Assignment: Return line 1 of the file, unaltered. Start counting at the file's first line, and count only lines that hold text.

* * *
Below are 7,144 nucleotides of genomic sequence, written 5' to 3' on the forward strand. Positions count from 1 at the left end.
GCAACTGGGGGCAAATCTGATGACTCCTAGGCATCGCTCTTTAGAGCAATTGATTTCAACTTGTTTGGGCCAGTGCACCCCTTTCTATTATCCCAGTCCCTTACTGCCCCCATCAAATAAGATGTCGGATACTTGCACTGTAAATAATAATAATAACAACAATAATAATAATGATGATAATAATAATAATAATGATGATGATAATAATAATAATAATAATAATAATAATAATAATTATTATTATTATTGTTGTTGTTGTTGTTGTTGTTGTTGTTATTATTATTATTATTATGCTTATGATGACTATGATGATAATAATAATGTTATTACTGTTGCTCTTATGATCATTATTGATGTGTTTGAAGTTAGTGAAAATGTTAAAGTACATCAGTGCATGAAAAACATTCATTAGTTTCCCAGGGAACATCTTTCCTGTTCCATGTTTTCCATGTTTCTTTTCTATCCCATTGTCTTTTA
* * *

Below are 7,144 nucleotides of genomic sequence, written 5' to 3' on the forward strand. Positions count from 1 at the left end.